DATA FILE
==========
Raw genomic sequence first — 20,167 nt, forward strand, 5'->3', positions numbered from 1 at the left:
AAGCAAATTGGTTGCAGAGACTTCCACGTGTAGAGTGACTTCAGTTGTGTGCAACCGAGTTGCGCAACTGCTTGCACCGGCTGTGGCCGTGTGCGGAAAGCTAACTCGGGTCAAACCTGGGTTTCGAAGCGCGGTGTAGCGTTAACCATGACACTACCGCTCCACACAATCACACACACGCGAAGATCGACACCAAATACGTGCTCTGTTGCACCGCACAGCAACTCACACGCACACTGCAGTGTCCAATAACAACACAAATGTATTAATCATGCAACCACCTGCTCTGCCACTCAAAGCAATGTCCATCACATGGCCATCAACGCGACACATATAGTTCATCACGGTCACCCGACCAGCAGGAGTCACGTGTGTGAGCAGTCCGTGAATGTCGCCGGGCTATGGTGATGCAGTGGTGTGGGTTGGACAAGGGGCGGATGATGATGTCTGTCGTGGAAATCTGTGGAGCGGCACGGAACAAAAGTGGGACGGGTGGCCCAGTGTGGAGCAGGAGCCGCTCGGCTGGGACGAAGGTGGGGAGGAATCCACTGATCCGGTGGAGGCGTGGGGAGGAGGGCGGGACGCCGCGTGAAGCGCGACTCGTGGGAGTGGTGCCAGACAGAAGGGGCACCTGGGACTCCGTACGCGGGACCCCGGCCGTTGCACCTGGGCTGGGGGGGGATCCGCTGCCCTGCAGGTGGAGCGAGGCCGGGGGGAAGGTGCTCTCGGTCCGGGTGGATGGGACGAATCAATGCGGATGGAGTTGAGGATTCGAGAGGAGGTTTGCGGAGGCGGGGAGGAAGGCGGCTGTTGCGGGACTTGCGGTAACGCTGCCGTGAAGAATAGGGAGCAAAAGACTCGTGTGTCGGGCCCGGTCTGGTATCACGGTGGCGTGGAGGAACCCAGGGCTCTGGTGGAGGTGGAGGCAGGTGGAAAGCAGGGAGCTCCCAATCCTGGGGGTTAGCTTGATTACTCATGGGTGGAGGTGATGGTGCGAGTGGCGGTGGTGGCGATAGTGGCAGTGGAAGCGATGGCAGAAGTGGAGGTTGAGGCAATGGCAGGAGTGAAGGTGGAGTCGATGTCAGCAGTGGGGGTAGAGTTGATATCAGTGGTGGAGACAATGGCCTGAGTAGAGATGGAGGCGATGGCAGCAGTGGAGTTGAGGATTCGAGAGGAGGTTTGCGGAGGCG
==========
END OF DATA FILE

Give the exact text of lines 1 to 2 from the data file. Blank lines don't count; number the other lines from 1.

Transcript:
Raw genomic sequence first — 20,167 nt, forward strand, 5'->3', positions numbered from 1 at the left:
AAGCAAATTGGTTGCAGAGACTTCCACGTGTAGAGTGACTTCAGTTGTGTGCAACCGAGTTGCGCAACTGCTTGCACCGGCTGTGGCCGTGTGCGGAAAGCTAACTCGGGTCAAACCTGGGTTTCGAAGCGCGGTGTAGCGTTAACCATGACACTACCGCTCCACACAATCACACACACGCGAAGATCGACACCAAATACGTGCTCTGTTGCACCGCACAGCAACTCACACGCACACTGCAGTGTCCAATAACAACACAAATGTATTAATCATGCAACCACCTGCTCTGCCACTCAAAGCAATGTCCATCACATGGCCATCAACGCGACACATATAGTTCATCACGGTCACCCGACCAGCAGGAGTCACGTGTGTGAGCAGTCCGTGAATGTCGCCGGGCTATGGTGATGCAGTGGTGTGGGTTGGACAAGGGGCGGATGATGATGTCTGTCGTGGAAATCTGTGGAGCGGCACGGAACAAAAGTGGGACGGGTGGCCCAGTGTGGAGCAGGAGCCGCTCGGCTGGGACGAAGGTGGGGAGGAATCCACTGATCCGGTGGAGGCGTGGGGAGGAGGGCGGGACGCCGCGTGAAGCGCGACTCGTGGGAGTGGTGCCAGACAGAAGGGGCACCTGGGACTCCGTACGCGGGACCCCGGCCGTTGCACCTGGGCTGGGGGGGGATCCGCTGCCCTGCAGGTGGAGCGAGGCCGGGGGGAAGGTGCTCTCGGTCCGGGTGGATGGGACGAATCAATGCGGATGGAGTTGAGGATTCGAGAGGAGGTTTGCGGAGGCGGGGAGGAAGGCGGCTGTTGCGGGACTTGCGGTAACGCTGCCGTGAAGAATAGGGAGCAAAAGACTCGTGTGTCGGGCCCGGTCTGGTATCACGGTGGCGTGGAGGAACCCAGGGCTCTGGTGGAGGTGGAGGCAGGTGGAAAGCAGGGAGCTCCCAATCCTGGGGGTTAGCTTGATTACTCATGGGTGGAGGTGATGGTGCGAGTGGCGGTGGTGGCGATAGTGGCAGTGGAAGCGATGGCAGAAGTGGAGGTTGAGGCAATGGCAGGAGTGAAGGTGGAGTCGATGTCAGCAGTGGGGGTAGAGTTGATATCAGTGGTGGAGACAATGGCCTGAGTAGAGATGGAGGCGATGGCAGCAGTGGAGTTGAGGATTCGAGAGGAGGTTTGCGGAGGCG